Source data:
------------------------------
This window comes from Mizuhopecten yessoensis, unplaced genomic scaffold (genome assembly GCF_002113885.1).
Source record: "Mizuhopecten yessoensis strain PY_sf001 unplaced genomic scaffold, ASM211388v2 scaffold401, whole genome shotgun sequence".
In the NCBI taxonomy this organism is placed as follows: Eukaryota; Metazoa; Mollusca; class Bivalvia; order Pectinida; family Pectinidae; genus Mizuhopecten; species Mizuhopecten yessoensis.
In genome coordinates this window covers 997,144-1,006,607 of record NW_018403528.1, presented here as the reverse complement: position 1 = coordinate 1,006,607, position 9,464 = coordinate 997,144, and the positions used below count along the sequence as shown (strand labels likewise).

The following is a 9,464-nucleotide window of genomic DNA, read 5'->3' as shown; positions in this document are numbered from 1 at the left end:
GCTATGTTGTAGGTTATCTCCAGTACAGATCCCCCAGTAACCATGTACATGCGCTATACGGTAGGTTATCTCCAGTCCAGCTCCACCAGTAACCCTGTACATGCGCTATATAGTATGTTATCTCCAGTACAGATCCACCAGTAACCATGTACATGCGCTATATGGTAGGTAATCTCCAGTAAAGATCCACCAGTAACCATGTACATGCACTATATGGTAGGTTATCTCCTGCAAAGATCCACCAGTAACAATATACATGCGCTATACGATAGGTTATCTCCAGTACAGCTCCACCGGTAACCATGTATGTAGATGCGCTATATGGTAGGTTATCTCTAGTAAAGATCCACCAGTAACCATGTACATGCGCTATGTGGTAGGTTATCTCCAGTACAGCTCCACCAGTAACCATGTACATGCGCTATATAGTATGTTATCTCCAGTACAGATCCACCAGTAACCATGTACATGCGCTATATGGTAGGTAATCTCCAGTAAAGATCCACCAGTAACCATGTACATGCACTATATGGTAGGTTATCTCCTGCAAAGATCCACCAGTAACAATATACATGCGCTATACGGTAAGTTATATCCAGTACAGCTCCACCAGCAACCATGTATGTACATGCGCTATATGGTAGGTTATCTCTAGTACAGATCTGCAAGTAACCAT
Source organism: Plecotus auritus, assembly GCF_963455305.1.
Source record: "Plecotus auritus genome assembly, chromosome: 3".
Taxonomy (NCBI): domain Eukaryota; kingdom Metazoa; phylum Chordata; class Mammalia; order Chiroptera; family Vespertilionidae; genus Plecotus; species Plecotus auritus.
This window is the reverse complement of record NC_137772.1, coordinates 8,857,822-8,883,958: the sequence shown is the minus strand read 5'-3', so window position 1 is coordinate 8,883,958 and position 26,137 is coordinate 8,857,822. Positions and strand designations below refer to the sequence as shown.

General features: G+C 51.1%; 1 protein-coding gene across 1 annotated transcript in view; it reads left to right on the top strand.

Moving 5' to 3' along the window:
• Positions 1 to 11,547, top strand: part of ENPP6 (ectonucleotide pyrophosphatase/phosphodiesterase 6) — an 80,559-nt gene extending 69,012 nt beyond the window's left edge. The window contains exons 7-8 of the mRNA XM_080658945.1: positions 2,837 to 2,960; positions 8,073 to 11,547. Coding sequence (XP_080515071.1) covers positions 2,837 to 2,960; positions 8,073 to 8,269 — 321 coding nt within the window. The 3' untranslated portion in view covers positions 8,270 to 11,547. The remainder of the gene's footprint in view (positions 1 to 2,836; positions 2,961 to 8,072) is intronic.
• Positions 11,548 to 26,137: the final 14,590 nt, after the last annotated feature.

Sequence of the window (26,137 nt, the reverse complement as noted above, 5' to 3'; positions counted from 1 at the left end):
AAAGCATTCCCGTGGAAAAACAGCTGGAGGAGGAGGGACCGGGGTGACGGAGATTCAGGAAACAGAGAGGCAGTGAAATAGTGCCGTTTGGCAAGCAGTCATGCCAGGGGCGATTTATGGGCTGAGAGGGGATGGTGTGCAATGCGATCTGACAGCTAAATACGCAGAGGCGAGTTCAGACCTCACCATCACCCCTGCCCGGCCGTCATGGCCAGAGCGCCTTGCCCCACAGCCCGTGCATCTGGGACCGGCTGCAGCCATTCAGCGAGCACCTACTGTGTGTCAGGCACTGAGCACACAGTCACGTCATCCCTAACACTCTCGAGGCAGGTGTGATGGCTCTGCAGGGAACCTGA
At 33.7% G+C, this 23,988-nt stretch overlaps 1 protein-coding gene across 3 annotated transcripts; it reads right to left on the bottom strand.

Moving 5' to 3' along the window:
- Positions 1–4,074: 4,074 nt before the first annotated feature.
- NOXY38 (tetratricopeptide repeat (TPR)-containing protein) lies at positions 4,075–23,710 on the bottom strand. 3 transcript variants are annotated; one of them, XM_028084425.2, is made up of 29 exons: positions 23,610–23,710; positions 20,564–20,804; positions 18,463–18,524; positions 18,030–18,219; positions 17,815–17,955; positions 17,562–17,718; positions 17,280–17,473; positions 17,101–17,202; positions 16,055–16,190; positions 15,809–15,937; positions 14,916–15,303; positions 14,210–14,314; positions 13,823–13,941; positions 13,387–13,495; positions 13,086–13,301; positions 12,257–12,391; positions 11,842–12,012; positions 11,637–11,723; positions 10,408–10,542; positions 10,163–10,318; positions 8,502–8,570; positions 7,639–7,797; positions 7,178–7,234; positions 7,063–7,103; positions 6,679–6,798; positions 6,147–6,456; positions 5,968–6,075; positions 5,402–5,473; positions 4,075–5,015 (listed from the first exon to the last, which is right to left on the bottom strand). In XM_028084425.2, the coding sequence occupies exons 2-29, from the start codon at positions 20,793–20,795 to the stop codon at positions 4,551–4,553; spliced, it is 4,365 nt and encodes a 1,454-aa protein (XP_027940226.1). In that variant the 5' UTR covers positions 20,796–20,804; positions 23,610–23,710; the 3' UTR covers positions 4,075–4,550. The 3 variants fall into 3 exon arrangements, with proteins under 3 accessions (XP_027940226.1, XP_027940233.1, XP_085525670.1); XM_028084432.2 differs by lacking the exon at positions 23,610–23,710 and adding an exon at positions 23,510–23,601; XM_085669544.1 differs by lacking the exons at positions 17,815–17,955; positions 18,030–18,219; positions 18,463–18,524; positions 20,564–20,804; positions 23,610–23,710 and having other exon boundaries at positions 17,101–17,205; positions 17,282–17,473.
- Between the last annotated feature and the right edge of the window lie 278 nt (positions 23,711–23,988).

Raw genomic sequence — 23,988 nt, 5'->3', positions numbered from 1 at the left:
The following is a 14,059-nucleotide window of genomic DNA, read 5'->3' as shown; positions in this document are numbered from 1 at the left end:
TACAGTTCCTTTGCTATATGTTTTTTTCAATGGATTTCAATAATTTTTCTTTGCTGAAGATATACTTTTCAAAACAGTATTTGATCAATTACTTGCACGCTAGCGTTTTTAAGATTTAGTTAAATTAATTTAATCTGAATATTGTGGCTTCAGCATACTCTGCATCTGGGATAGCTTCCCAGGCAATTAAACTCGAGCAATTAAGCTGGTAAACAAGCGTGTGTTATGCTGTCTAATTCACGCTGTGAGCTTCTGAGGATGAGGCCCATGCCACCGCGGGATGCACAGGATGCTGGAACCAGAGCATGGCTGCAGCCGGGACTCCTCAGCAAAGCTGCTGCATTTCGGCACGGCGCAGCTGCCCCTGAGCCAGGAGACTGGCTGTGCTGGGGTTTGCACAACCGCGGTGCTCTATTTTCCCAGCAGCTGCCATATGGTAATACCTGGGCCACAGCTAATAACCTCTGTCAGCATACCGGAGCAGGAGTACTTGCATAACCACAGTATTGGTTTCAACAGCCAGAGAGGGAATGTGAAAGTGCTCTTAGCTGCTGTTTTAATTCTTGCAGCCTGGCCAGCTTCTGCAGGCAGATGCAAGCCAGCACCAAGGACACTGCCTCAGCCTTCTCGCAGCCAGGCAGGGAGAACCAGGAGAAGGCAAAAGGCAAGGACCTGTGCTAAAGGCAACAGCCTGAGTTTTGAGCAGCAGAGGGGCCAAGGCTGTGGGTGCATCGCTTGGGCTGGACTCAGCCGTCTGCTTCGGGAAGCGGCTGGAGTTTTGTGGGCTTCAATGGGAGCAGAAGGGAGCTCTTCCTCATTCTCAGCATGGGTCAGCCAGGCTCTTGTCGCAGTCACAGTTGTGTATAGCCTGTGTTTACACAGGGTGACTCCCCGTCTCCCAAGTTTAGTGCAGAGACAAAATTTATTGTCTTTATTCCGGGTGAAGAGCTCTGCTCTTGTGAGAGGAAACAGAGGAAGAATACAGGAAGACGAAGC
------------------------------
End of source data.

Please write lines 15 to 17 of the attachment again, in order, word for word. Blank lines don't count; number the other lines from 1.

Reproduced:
Sequence of the window (26,137 nt, the reverse complement as noted above, 5' to 3'; positions counted from 1 at the left end):
AAAGCATTCCCGTGGAAAAACAGCTGGAGGAGGAGGGACCGGGGTGACGGAGATTCAGGAAACAGAGAGGCAGTGAAATAGTGCCGTTTGGCAAGCAGTCATGCCAGGGGCGATTTATGGGCTGAGAGGGGATGGTGTGCAATGCGATCTGACAGCTAAATACGCAGAGGCGAGTTCAGACCTCACCATCACCCCTGCCCGGCCGTCATGGCCAGAGCGCCTTGCCCCACAGCCCGTGCATCTGGGACCGGCTGCAGCCATTCAGCGAGCACCTACTGTGTGTCAGGCACTGAGCACACAGTCACGTCATCCCTAACACTCTCGAGGCAGGTGTGATGGCTCTGCAGGGAACCTGA
At 33.7% G+C, this 23,988-nt stretch overlaps 1 protein-coding gene across 3 annotated transcripts; it reads right to left on the bottom strand.